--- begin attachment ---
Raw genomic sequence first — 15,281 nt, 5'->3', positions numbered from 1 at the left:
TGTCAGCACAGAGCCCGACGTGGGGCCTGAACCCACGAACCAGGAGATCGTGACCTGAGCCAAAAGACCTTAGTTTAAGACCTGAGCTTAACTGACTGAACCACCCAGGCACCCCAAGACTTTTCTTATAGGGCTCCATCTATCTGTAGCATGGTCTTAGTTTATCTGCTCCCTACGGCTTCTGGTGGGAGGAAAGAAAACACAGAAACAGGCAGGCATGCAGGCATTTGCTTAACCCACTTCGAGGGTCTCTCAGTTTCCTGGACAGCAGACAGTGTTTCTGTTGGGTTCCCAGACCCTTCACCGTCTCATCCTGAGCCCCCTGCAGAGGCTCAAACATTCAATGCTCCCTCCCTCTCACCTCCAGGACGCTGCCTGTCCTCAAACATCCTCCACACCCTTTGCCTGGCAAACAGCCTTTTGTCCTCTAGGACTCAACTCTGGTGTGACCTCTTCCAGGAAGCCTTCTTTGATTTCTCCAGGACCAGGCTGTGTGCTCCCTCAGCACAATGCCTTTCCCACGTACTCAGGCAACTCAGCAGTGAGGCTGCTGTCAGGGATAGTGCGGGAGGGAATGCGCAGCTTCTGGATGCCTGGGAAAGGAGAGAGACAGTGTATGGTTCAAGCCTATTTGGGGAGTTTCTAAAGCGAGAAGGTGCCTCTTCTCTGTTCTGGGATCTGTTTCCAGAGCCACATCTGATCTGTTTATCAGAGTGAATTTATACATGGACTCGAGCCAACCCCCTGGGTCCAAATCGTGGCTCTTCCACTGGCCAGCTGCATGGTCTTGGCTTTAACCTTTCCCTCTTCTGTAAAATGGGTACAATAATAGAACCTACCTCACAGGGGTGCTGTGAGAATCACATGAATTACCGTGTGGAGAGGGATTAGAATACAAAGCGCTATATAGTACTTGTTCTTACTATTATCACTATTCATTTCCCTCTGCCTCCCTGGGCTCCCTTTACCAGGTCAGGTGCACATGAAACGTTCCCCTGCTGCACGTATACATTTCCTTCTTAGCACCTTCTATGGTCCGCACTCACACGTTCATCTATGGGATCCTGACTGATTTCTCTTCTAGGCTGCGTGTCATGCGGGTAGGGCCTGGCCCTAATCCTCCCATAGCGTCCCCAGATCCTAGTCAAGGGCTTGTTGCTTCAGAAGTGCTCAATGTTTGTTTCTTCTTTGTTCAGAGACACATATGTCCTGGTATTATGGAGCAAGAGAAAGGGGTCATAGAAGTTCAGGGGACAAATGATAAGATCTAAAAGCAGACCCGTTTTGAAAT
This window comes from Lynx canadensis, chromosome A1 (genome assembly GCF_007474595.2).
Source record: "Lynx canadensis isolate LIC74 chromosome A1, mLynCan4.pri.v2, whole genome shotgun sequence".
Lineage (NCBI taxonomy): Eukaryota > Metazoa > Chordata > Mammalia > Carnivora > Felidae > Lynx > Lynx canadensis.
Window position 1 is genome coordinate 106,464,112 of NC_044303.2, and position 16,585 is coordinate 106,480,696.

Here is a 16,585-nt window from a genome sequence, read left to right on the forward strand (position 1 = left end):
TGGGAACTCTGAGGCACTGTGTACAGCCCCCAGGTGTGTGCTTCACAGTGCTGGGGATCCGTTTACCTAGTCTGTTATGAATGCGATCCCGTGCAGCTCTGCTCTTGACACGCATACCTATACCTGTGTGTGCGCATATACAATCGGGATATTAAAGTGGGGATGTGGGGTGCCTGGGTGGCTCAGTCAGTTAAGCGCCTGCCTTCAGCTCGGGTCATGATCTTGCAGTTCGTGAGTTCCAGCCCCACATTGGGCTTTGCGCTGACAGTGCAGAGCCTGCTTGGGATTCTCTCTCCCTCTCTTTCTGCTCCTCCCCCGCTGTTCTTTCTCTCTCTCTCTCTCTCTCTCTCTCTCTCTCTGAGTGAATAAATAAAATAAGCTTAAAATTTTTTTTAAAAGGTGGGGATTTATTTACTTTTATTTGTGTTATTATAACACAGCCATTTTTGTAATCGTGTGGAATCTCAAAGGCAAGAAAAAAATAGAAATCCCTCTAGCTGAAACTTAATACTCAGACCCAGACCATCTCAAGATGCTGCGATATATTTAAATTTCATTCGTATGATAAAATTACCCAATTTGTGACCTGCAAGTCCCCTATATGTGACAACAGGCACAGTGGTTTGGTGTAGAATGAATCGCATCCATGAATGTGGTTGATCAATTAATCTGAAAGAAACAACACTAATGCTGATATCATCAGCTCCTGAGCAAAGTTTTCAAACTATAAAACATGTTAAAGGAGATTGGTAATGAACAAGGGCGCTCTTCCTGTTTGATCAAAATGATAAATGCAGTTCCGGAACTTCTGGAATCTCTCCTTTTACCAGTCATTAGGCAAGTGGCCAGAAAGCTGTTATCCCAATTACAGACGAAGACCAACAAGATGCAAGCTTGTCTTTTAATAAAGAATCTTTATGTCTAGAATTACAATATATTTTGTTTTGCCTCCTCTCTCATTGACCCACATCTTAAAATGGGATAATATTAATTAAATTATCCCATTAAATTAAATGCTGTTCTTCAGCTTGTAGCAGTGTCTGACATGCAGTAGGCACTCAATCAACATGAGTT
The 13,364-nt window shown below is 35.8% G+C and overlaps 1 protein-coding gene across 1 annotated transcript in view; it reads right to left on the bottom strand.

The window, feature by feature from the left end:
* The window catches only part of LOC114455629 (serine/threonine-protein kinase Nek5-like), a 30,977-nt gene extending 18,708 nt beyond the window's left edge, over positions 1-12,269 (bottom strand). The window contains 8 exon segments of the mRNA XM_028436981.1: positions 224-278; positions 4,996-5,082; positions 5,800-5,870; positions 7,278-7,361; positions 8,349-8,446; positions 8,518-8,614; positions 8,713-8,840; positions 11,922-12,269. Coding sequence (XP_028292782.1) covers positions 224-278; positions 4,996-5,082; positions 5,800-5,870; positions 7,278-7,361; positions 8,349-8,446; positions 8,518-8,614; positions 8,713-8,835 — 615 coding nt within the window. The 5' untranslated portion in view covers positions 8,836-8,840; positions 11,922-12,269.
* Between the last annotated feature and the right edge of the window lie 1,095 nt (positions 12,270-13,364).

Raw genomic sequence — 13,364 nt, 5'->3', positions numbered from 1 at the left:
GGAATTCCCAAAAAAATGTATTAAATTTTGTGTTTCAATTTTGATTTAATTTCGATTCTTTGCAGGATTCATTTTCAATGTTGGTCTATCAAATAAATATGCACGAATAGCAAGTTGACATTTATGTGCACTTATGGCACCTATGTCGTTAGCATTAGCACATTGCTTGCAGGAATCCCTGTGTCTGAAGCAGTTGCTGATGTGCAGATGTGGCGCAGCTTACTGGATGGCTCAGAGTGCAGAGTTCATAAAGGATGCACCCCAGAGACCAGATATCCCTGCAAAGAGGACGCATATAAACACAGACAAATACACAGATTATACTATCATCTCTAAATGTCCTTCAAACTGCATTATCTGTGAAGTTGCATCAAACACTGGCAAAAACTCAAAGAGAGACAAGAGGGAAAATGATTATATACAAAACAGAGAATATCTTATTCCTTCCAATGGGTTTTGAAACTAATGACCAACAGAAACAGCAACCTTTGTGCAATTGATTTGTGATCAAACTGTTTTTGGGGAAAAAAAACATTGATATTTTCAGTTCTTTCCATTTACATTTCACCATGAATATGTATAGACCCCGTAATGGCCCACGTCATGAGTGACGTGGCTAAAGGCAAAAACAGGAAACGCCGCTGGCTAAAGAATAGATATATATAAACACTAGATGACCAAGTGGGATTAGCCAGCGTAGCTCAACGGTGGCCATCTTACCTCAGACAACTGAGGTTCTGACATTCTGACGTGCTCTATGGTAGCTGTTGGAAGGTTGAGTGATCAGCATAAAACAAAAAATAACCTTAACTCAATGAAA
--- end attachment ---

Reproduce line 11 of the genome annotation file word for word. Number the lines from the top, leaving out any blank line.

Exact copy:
* The window catches only part of LOC114455629 (serine/threonine-protein kinase Nek5-like), a 30,977-nt gene extending 18,708 nt beyond the window's left edge, over positions 1-12,269 (bottom strand). The window contains 8 exon segments of the mRNA XM_028436981.1: positions 224-278; positions 4,996-5,082; positions 5,800-5,870; positions 7,278-7,361; positions 8,349-8,446; positions 8,518-8,614; positions 8,713-8,840; positions 11,922-12,269. Coding sequence (XP_028292782.1) covers positions 224-278; positions 4,996-5,082; positions 5,800-5,870; positions 7,278-7,361; positions 8,349-8,446; positions 8,518-8,614; positions 8,713-8,835 — 615 coding nt within the window. The 5' untranslated portion in view covers positions 8,836-8,840; positions 11,922-12,269.